While all the media heat has lately been on the FBI and CIA, Osama bin Laden surely has another federal agency on his thank-you card list: the Federal Aviation Administration. To pull off the September 11 attacks, the terrorists needed an easy mark, and thanks to the FAA, they got one.
The agency charged with safeguarding airports and civil aviation was plenty nervous about terrorism. Classified documents that I've obtained from a federal law-enforcement source prove this. The FAA, however, didn't act on its concerns and, worse, failed to comply with President Bill Clinton's sweeping orders to improve air security in 1997. The sad truth is that, had the FAA done even a barely passable job rather than pander to the industry it is supposed to regulate, the World Trade Center might -- just might -- still be standing.
Let's start with what the agency knew before September 11. While that question may take years to answer fully, I've obtained a few clues. Shortly after the attack, a federal law-enforcement officer supplied me with an FAA "information circular" -- a classified warning issued to security personnel at airports and airlines. In the document, which was issued December 8, 1998, the FAA warned that terrorists might be planning "a hijacking at a metropolitan airport in the eastern United States" in retaliation for missile strikes against al-Qaeda forces in Sudan and Afghanistan. I reported this on September 20, but the news was basically ignored until the media's recent bull rush on pre-September 11 intelligence. Two weeks ago, the 1998 circular made the Associated Press wire and the front pages of the Boston Globe and Los Angeles Times.
Three additional circulars, supplied to me by the same confidential source, provide new information about the agency's old concerns. In one dated April 17, 1996, the FAA warned that the Iranian-backed terror group Hizballah and its "suicide schools" were possibly planning attacks on the United States. The group, according to the circular, has a history of "virulent anti-American terrorism, including some of the worst assaults against civil aviation during the 1980s." The circular ends with the vague statement that there is no "specific or credible information to indicate that U.S. civil aviation has been targeted." Perfect government doublespeak -- be afraid, but the fear is not credible. And, most important, don't feel compelled to actually do anything about those nonfears. I'm surprised they didn't add a line encouraging security guards to go shopping.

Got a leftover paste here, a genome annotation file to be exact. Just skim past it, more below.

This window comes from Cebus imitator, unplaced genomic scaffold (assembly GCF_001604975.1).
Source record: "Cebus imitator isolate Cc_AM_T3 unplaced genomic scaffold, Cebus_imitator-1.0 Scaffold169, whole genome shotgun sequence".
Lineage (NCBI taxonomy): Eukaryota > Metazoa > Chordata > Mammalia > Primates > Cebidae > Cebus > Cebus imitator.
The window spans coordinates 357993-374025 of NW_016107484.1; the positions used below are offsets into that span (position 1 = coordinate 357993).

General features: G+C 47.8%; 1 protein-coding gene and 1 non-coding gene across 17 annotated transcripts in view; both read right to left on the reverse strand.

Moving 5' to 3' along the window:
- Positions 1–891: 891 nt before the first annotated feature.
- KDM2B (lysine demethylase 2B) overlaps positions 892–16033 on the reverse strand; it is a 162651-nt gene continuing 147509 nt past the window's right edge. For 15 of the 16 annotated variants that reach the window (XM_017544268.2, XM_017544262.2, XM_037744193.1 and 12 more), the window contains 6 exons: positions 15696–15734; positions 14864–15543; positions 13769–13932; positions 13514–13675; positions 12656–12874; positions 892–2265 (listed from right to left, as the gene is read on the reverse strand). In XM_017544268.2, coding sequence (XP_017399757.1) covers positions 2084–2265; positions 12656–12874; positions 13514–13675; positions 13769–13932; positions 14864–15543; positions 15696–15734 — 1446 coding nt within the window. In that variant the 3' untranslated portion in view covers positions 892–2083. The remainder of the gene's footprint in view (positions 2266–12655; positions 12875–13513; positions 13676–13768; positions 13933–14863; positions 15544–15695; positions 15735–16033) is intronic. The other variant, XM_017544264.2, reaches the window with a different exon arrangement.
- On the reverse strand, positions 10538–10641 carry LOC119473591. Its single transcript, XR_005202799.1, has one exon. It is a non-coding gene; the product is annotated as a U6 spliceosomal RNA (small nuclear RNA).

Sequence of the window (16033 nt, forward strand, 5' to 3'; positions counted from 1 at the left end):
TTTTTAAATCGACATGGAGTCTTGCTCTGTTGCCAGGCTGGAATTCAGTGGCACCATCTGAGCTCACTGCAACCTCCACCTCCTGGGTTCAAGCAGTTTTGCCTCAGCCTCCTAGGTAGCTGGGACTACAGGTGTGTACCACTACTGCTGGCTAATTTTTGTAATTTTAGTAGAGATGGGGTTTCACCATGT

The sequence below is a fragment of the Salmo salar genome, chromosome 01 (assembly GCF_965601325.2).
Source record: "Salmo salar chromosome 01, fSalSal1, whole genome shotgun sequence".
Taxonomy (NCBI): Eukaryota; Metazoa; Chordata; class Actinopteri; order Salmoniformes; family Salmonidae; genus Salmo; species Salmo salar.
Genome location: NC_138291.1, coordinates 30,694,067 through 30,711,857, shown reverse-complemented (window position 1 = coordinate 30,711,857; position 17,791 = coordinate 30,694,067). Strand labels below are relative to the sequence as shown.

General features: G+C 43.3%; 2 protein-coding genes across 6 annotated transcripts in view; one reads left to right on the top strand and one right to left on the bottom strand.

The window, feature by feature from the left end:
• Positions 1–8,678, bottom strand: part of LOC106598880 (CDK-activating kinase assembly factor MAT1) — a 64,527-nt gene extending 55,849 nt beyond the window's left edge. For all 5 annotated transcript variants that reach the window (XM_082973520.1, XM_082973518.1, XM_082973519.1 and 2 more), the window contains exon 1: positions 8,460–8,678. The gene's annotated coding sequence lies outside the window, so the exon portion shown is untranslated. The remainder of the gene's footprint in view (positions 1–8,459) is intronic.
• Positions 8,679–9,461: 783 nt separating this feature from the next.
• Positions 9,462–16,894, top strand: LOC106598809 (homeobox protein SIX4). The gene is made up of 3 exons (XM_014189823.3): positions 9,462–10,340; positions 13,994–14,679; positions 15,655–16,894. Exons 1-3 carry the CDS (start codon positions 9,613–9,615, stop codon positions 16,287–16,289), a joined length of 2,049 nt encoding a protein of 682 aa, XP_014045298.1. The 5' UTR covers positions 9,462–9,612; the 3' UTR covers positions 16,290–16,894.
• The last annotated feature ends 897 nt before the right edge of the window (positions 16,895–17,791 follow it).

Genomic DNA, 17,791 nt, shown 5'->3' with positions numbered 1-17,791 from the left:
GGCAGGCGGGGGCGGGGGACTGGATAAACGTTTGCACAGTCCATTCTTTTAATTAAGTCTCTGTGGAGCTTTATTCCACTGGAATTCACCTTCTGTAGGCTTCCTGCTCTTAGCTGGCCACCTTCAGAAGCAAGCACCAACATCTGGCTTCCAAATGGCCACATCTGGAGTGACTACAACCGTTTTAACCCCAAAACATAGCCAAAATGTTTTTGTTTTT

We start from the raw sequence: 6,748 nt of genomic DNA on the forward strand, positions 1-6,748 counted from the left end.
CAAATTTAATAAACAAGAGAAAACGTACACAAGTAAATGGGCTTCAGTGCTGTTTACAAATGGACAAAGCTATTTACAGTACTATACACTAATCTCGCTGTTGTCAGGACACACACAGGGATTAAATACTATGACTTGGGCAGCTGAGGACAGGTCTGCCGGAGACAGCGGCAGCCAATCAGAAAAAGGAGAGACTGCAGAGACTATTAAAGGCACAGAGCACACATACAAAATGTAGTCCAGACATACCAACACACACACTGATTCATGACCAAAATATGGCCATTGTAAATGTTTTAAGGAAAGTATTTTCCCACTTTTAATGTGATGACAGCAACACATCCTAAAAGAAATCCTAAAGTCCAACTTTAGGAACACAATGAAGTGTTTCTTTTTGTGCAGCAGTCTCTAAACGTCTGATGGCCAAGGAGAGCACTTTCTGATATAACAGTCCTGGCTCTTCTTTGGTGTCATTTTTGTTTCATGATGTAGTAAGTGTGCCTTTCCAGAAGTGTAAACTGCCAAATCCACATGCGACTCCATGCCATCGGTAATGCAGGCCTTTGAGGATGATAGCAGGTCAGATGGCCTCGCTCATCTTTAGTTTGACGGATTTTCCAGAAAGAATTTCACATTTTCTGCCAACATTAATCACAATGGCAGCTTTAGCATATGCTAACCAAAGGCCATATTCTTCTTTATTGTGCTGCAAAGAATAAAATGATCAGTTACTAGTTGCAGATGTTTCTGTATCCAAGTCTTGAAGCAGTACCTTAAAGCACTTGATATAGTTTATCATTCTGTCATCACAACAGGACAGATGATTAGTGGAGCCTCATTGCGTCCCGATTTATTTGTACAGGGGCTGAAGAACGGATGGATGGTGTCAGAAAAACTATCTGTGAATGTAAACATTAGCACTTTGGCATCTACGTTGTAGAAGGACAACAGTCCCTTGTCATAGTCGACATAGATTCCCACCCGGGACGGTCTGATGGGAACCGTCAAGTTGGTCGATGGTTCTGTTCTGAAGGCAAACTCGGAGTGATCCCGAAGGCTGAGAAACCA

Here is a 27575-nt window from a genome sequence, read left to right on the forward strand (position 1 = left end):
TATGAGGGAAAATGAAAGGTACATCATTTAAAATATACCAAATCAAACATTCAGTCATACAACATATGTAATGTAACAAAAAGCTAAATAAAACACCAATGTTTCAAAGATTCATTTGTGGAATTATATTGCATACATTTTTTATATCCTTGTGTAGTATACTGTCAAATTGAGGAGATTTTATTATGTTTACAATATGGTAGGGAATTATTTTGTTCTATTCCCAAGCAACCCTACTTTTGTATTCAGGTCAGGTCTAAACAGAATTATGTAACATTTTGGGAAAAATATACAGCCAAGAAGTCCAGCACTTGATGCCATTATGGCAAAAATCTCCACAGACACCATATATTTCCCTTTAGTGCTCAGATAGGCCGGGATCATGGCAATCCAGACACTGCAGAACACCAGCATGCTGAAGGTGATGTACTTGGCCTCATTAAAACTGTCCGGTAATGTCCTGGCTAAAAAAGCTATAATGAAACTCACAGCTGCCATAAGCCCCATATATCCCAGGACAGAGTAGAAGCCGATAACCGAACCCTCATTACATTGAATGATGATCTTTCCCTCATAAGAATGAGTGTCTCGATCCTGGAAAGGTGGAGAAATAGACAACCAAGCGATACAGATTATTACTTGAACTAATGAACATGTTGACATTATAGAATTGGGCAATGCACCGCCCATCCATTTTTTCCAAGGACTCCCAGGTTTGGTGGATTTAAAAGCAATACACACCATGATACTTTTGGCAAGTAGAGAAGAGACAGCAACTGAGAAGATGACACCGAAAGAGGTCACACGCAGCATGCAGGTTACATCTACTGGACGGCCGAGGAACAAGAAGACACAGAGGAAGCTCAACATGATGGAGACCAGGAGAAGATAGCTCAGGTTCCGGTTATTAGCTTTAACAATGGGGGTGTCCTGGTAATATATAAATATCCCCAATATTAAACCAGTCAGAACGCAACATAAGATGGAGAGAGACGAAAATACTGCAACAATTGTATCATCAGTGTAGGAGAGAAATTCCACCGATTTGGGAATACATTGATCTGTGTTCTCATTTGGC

Another circular, issued May 13, 1996, cautioned that terrorists were likely planning U.S. terror attacks in retaliation for the incarceration of Musa Abu Marzuq, a leader of the Palestinian terror group Hamas. Again, the FAA noted there was no "specific or credible" threat to civil aviation but added that "we cannot discount the possibility of random acts of anti-American violence."
Two months later, on July 18, 1996, the FAA issued yet a third secret warning: Suspected terrorists might be testing airport security both in the United States and abroad. Three "suspicious" incidents involving U.S. flights from "major European airports" had occurred that year. In the first one, a man told screeners that his father had worked at the Iranian embassy and offered his bags to be searched. Strange indeed. While authorities looked through his luggage, which contained an "unusual assortment of items, including electronic equipment," two of the man's companions "watched with great interest." The screeners apparently believed the joint was being cased. In the second instance, a traveler took photos of an airport x-ray machine, and, in the third, an Iranian tried to pass through security with fireworks taped to his body.
The four-page alert also lists these other happenings:
In 1992, individuals "possibly associated with terrorist organizations" tested security devices, including x-ray machines and metal detectors, at O'Hare International Airport in Chicago.
In 1993, an Iranian traveler somehow gained access to a U.S. aircraft's flight deck. Rather than hijack the plane, however, he asked crew members "suspicious, technical questions about their aircraft, its security systems, and baggage-handling procedures." That same year, another Iranian tried to smuggle "harmless but suspiciously wired objects" past European airport screeners.
In 1994, a man "possibly associated with terrorist organizations" used a wheelchair to circumvent metal detectors at an unnamed "major U.S. international airport" in an attempt to test the effectiveness of hand-held security devices, such as wands.
The FAA issued several more circulars in the months before September 11, according to a recent AP story, including one warning of a potential hijacking in the U.S. But even beyond the FAA's internal communiqués, the warning signs were obvious. Middle Eastern extremists, after all, have a long history of bombing and hijacking airplanes (remember the Pan Am Flight 103 bombing over Lockerbie, Scotland?), and they made no secret of their ambition to hit America on its own turf.